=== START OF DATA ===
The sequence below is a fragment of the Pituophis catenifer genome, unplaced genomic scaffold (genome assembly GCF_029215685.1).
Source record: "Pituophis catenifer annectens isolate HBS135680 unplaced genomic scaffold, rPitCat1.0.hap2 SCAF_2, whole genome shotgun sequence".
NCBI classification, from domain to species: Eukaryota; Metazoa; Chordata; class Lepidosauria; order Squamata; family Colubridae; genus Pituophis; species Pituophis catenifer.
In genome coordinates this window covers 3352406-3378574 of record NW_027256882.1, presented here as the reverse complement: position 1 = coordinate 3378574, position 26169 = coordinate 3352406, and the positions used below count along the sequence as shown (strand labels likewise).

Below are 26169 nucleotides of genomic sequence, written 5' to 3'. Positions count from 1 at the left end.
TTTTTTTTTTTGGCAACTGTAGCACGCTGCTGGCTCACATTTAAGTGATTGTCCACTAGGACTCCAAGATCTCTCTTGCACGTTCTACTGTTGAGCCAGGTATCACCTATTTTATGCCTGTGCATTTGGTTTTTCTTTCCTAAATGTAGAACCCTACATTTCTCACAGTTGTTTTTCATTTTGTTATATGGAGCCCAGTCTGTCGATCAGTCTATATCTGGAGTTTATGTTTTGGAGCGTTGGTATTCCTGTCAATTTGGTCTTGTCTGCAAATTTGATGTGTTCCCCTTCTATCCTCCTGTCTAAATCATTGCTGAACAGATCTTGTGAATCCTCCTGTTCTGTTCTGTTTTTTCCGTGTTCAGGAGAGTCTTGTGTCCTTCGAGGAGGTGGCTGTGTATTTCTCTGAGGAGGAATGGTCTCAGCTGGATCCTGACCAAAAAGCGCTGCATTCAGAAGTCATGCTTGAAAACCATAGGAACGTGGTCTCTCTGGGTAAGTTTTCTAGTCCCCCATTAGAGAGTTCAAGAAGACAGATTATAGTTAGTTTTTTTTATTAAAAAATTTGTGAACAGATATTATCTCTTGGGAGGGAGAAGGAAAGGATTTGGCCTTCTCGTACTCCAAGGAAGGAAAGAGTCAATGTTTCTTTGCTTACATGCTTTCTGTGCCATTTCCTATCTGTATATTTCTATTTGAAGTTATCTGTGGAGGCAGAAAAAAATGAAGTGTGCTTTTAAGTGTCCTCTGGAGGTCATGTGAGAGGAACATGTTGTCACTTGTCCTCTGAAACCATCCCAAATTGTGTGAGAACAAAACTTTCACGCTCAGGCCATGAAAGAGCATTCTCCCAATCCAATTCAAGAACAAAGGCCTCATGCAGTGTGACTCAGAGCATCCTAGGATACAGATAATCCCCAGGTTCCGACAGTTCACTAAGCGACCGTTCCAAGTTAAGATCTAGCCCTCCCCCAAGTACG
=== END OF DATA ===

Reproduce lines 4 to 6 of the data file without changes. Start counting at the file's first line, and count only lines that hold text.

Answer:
In genome coordinates this window covers 3352406-3378574 of record NW_027256882.1, presented here as the reverse complement: position 1 = coordinate 3378574, position 26169 = coordinate 3352406, and the positions used below count along the sequence as shown (strand labels likewise).

Below are 26169 nucleotides of genomic sequence, written 5' to 3'. Positions count from 1 at the left end.
TTTTTTTTTTTGGCAACTGTAGCACGCTGCTGGCTCACATTTAAGTGATTGTCCACTAGGACTCCAAGATCTCTCTTGCACGTTCTACTGTTGAGCCAGGTATCACCTATTTTATGCCTGTGCATTTGGTTTTTCTTTCCTAAATGTAGAACCCTACATTTCTCACAGTTGTTTTTCATTTTGTTATATGGAGCCCAGTCTGTCGATCAGTCTATATCTGGAGTTTATGTTTTGGAGCGTTGGTATTCCTGTCAATTTGGTCTTGTCTGCAAATTTGATGTGTTCCCCTTCTATCCTCCTGTCTAAATCATTGCTGAACAGATCTTGTGAATCCTCCTGTTCTGTTCTGTTTTTTCCGTGTTCAGGAGAGTCTTGTGTCCTTCGAGGAGGTGGCTGTGTATTTCTCTGAGGAGGAATGGTCTCAGCTGGATCCTGACCAAAAAGCGCTGCATTCAGAAGTCATGCTTGAAAACCATAGGAACGTGGTCTCTCTGGGTAAGTTTTCTAGTCCCCCATTAGAGAGTTCAAGAAGACAGATTATAGTTAGTTTTTTTTATTAAAAAATTTGTGAACAGATATTATCTCTTGGGAGGGAGAAGGAAAGGATTTGGCCTTCTCGTACTCCAAGGAAGGAAAGAGTCAATGTTTCTTTGCTTACATGCTTTCTGTGCCATTTCCTATCTGTATATTTCTATTTGAAGTTATCTGTGGAGGCAGAAAAAAATGAAGTGTGCTTTTAAGTGTCCTCTGGAGGTCATGTGAGAGGAACATGTTGTCACTTGTCCTCTGAAACCATCCCAAATTGTGTGAGAACAAAACTTTCACGCTCAGGCCATGAAAGAGCATTCTCCCAATCCAATTCAAGAACAAAGGCCTCATGCAGTGTGACTCAGAGCATCCTAGGATACAGATAATCCCCAGGTTCCGACAGTTCACTAAGCGACCGTTCCAAGTTAAGATCTAGCCCTCCCCCAAGTACG